Prime Minister Justin Trudeau insisted Tuesday that his Liberal government has been keeping its promise to be fiscally responsible and blamed the previous Conservative administration for being at least partly responsible for higher-than-expected deficits.
Trudeau maintained the Liberals remained consistent with their 2015 election commitment to add about $10 billion in new spending for 2016-17, their first full year in office.
He argued, however, that the Liberals had to deal with a baseline deficit of $18 billion after coming to power, even though their Tory predecessors had predicted a balanced budget.
The Tories have long disputed Liberal claims that they left the country in the red at the time of their electoral defeat, which came part way through the 2015-16 fiscal year.
In trying to make his case Tuesday, Trudeau re-ignited the bitter political debate over the post-election state of the public books that raged between Liberals and Tories long after the election.
“We just went from a floor where the budget was balanced, because supposedly the Conservatives had balanced the budget, to what was the reality of our budget of being at about $18 billion in deficit at the end of that first year,” Trudeau told a news conference.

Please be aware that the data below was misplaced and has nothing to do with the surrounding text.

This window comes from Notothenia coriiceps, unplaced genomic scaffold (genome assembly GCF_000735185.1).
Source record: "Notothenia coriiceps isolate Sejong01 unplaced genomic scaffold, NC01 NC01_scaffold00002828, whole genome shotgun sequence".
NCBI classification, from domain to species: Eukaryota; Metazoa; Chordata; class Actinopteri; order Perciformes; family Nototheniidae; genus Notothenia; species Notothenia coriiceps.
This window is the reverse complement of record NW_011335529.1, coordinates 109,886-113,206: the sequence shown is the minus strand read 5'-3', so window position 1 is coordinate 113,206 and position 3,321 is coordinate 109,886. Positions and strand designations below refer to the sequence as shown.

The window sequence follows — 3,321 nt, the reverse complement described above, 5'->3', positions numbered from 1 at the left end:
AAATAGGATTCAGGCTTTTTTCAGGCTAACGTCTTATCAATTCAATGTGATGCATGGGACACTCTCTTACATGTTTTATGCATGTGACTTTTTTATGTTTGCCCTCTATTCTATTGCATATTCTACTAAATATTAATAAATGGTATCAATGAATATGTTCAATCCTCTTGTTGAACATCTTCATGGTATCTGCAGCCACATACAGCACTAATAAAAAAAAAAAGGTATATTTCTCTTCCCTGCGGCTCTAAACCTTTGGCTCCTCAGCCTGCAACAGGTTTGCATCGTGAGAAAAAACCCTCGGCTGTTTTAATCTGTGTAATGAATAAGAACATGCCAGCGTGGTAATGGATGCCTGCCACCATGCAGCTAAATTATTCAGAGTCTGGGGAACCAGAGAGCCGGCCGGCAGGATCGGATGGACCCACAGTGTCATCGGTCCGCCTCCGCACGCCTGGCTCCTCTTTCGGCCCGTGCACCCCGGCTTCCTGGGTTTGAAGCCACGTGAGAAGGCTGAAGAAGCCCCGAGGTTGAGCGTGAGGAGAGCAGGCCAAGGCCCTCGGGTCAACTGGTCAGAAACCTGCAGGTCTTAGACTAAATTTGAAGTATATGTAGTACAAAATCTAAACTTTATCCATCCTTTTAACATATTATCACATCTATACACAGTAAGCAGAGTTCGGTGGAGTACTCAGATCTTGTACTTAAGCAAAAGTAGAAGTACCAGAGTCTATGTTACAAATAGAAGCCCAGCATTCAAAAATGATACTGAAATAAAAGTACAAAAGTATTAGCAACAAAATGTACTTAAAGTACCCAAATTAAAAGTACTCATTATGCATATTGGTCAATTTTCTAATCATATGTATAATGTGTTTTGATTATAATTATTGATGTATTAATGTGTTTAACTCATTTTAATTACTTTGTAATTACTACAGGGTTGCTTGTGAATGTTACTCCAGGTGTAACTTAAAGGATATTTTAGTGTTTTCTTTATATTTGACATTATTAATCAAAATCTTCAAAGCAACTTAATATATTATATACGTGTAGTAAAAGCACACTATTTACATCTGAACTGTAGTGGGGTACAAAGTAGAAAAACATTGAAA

“So, we’ve been consistent with our plan and our approach.”
When asked about Trudeau’s comments, a spokeswoman for Finance Minister Bill Morneau later said that, when the Liberals formed government, Ottawa’s books were facing a baseline deficit of $18.4 billion for 2016-17.
The fiscal impact left behind by the Tories was a $1-billion deficit that affected the bottom line in 2015-16, Chloe Luciani-Girouard wrote in an email.
‘This is all wrong’: Conservative MP
Earlier this month, Trudeau told Global’s West Block that a combination of low oil prices and the “economic situation the Conservatives left us” left the Liberals facing a bigger shortfall than anticipated.
Each party held power for several months in 2015-16, a year…